Tuesday, September 16

Wine Bottle Pendant Lamps

It seems that lately I've been hearing an awful lot about wine bottles. Being someone who doesn't partake myself I decided that I'd work with Perrier bottles. But no one told me that there was a distinct learning curve when cutting glass bottles. A quick trip to the hobby store and a few attempts these beautiful pendant lamps came together!

For this project you will need:
Wine bottles
Light socket kits
Wood dowel
Glass pebbles (look in the decor area around floral departments)

Not gonna lie... cutting wine bottles isn't going to go perfectly on your first attempt. I tried several methods and the one I liked best came from Saved by Love Creations. With a bit more practice I think I can cut rings like Johnnie! This method includes a bottle cutter that scores the glass followed by a butane torch. 

You can also cut wine bottles using nail polish remover and string with help from Jade at Jaderbomb or with a scorer and boiling water, though I couldn't get this method to work it's supposed to lead to the least sanding which would be awesome!

Whatever method you choose plan on plenty of practice and lots have lots of glass to practice on. You won't get the perfect cut the first go 'round!

Here is my bottle. Hardly a perfect cut but good enough since we'll be covering it up with stones. Be sure that the bottom of your glass is NOT jagged and will NOT cut you before moving onto this step. If in doubt, don't use it because glass cuts can be nasty business.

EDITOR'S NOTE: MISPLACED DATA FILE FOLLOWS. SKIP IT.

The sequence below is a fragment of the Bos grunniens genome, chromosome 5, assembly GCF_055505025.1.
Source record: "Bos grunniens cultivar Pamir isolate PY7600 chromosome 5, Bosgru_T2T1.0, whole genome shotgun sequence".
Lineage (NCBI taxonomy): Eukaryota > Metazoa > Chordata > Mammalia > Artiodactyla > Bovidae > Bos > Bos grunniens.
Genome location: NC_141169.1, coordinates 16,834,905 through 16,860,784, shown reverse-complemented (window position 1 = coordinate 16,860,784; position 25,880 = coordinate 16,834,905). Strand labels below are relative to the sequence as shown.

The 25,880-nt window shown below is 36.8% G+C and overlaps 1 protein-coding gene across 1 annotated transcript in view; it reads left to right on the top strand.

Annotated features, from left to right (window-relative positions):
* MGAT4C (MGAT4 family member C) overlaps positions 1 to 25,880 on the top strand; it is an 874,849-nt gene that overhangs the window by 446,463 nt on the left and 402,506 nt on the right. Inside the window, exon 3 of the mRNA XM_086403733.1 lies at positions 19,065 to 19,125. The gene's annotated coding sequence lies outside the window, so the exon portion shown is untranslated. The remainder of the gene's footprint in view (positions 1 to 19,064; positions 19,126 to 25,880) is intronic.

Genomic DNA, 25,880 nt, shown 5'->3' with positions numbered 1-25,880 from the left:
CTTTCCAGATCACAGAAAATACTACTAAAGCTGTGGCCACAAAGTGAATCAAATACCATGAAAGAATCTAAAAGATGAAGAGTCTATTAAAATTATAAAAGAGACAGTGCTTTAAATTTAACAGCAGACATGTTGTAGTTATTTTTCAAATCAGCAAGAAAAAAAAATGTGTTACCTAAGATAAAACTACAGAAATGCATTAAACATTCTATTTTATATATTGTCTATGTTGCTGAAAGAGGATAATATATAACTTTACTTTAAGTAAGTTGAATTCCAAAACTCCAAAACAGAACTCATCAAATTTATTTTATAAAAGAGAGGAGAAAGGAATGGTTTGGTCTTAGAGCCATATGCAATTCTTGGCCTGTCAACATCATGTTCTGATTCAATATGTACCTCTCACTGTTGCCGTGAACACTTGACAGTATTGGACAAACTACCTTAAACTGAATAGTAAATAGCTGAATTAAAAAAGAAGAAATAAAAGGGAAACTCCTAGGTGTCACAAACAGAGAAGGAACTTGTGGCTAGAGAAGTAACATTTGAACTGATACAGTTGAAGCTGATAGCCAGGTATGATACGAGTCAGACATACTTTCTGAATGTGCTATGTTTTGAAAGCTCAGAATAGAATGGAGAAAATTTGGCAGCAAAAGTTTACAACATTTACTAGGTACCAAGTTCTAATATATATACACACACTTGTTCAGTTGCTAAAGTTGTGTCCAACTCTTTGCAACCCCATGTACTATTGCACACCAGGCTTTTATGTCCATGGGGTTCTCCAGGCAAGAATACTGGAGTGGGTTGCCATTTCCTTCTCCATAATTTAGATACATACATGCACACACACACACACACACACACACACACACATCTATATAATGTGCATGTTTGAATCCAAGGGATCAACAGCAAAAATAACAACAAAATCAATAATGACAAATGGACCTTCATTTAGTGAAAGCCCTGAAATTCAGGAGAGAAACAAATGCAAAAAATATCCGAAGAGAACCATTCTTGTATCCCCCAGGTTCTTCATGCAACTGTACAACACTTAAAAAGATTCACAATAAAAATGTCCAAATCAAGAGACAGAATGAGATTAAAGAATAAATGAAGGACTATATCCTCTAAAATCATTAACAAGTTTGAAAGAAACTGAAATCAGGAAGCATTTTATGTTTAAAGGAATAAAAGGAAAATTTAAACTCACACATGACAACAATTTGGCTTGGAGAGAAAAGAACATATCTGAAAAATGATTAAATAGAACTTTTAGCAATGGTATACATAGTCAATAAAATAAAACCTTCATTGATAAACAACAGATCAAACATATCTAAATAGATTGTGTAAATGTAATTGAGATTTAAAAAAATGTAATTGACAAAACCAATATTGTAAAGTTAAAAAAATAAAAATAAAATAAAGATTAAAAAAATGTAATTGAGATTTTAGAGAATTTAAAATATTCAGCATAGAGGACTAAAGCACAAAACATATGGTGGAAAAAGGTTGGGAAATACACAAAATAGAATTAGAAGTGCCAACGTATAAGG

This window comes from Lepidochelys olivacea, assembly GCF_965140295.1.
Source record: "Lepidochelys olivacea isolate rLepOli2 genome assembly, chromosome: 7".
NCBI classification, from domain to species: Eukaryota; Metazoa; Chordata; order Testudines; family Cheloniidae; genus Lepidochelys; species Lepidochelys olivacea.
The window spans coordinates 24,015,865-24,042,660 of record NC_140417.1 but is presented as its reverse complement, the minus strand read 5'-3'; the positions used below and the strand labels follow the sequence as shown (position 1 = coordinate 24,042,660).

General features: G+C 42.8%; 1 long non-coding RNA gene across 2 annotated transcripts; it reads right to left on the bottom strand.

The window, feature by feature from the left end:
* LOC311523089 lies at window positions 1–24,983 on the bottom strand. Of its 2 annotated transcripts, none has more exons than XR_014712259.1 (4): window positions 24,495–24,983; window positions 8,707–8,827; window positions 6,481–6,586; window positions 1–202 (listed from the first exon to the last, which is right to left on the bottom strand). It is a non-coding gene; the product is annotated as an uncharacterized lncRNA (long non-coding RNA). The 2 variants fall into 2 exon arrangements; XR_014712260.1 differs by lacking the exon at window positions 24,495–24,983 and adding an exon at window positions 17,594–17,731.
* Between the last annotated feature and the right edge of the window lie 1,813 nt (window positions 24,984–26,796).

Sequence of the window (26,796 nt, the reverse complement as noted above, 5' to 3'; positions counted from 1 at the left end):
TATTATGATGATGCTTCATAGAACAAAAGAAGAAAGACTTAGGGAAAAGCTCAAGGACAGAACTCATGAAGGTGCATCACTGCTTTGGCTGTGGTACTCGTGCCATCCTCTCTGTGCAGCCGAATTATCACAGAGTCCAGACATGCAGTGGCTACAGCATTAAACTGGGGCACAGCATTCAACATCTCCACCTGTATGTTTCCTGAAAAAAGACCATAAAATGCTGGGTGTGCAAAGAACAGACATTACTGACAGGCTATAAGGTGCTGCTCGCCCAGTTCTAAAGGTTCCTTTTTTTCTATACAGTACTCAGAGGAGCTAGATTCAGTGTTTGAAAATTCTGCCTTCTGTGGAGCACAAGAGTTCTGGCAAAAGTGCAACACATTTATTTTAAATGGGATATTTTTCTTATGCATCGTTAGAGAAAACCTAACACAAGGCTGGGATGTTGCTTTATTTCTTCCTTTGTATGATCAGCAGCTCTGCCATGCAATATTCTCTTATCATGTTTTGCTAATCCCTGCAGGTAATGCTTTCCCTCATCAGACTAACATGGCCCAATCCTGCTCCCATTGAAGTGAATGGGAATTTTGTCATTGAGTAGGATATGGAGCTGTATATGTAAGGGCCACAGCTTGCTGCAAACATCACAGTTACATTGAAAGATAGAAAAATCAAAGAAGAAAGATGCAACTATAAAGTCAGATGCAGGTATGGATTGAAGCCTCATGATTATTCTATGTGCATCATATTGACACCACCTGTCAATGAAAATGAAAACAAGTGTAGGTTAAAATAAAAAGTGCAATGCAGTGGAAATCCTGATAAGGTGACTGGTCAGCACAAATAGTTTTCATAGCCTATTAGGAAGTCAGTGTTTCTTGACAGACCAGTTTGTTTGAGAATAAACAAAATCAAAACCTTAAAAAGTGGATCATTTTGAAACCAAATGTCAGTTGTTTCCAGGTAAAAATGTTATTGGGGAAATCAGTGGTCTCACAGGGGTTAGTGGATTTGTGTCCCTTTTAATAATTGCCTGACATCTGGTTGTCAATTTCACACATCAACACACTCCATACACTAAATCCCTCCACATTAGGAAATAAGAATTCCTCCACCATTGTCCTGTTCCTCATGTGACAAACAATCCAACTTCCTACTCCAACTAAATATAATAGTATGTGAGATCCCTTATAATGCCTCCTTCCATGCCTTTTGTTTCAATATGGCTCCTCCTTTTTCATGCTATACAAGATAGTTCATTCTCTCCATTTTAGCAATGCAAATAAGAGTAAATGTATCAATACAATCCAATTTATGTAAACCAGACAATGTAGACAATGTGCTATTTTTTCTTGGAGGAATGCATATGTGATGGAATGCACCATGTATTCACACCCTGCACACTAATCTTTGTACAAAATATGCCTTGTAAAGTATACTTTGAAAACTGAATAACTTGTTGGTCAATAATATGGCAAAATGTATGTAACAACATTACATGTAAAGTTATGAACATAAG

Give the outside of your bottle a quick sand to score taking care not to breathe in the dust or get it into your eyes. Sanding is IMPERATIVE to a good hold.

Grab your Liquid Fusion and get comfy. This takes a while but cures so well that it's worth the effort. Place a small dollop of Liquid Fusion near the rim of the bottle.

And place your first glass gem. You'll need to hold into place until the glue dries well enough to hold on its own.

Continue adding gems around in rings from the bottom to right below the neck.

Do this for as many bottles as you have.

This is a great time to check out TV you're behind on or catch a few movies. Again, this is slow going but it's easy and the results are worth it!

Allow the bottles to dry 24-48 hours.

This is the end of your light kit. Mine uses an itty bitty bulb (because it's what I had on hand) but they have others that will put out considerably more light by using bigger bulbs. Remove the metal bracket that comes on around the socket.